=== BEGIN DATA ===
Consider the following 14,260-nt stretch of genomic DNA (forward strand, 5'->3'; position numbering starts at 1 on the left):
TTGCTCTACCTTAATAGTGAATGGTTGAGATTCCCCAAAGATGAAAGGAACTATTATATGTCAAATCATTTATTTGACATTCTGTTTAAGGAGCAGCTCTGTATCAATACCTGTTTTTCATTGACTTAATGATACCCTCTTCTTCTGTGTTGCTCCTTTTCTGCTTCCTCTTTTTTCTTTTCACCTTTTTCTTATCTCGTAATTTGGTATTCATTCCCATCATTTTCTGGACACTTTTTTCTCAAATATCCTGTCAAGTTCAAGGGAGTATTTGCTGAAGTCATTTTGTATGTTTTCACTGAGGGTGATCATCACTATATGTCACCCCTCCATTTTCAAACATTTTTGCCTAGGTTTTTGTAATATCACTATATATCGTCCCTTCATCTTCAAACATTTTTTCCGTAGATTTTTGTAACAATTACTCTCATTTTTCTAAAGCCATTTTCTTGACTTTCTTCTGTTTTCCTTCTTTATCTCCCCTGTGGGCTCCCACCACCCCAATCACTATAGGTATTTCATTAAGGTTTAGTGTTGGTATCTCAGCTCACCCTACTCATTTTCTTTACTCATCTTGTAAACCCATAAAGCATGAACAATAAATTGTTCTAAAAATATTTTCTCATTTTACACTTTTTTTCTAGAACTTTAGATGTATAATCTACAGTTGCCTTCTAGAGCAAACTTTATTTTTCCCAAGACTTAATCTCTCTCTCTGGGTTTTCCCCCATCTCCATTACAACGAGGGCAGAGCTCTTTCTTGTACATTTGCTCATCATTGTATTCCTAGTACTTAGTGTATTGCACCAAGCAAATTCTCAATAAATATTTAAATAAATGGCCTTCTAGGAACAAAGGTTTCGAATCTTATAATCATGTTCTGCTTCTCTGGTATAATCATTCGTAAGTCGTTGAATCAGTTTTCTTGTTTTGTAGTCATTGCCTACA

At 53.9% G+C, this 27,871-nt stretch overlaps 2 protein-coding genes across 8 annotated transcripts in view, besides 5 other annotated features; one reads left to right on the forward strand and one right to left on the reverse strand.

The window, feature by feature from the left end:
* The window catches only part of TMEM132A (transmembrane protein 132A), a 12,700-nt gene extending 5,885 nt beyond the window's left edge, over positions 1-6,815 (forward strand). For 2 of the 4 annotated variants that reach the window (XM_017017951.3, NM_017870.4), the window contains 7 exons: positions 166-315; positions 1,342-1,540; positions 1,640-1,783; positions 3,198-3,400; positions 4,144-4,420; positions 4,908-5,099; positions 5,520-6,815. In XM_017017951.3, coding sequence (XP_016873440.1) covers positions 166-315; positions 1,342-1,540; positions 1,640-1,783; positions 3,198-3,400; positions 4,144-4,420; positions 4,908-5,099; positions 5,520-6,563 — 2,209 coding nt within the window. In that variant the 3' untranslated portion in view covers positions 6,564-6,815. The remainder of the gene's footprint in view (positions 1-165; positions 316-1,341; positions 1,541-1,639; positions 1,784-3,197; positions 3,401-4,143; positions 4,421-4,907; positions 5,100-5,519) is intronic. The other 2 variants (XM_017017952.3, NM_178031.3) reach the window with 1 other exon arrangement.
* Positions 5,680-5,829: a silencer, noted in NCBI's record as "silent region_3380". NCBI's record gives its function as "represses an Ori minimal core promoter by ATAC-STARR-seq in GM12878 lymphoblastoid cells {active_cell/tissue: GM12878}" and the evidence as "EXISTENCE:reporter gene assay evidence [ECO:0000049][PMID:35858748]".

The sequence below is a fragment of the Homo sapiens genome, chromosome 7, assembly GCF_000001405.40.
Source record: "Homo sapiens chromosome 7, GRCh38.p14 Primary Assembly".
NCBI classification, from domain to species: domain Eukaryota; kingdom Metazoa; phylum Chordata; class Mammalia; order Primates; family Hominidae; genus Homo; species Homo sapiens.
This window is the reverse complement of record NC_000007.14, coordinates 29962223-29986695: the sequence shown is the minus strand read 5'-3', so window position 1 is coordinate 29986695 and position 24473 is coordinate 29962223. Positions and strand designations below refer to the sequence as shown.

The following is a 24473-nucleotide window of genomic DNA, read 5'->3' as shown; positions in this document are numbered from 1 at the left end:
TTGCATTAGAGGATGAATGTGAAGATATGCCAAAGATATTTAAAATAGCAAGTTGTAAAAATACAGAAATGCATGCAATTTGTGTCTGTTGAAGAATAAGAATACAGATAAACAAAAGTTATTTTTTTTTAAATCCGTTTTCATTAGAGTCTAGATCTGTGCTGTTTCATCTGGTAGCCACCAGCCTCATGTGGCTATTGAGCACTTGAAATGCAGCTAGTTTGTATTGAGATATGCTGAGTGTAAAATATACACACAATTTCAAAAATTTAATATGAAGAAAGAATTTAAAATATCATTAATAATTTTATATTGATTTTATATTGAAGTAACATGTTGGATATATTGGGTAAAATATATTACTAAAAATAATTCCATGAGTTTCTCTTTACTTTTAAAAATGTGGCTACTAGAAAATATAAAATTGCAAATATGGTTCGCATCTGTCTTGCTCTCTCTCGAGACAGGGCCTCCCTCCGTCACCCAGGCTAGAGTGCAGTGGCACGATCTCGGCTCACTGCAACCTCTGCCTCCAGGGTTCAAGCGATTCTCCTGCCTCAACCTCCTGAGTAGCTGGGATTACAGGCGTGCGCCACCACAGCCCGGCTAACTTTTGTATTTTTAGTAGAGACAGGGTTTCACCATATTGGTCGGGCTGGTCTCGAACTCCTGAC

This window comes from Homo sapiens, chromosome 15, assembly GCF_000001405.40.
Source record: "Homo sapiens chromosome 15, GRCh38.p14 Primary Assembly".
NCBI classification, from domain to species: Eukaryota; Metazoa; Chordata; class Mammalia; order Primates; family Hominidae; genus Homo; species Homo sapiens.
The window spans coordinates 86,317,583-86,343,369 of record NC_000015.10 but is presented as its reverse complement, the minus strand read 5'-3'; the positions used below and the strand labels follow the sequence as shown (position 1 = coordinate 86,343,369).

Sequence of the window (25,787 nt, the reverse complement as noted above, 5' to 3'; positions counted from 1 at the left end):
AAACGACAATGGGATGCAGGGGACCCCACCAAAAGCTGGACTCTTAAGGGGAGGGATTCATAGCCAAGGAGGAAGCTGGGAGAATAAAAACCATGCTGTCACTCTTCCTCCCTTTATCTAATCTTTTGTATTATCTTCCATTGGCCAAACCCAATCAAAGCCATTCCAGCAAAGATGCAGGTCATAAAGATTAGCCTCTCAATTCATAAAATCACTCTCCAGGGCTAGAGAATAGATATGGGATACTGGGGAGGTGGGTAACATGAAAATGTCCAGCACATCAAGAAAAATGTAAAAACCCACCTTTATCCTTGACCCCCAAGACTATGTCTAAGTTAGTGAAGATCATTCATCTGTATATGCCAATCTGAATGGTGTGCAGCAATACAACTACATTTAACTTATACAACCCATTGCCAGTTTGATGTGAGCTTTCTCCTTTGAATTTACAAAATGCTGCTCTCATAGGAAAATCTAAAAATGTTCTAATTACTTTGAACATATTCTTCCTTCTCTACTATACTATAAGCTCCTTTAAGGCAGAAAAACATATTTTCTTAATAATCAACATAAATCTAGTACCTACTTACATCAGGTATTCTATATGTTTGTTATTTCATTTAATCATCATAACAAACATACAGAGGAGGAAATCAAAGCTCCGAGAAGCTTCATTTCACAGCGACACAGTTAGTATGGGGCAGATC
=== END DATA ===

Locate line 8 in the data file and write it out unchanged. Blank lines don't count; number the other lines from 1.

Source record: "Homo sapiens chromosome 7, GRCh38.p14 Primary Assembly".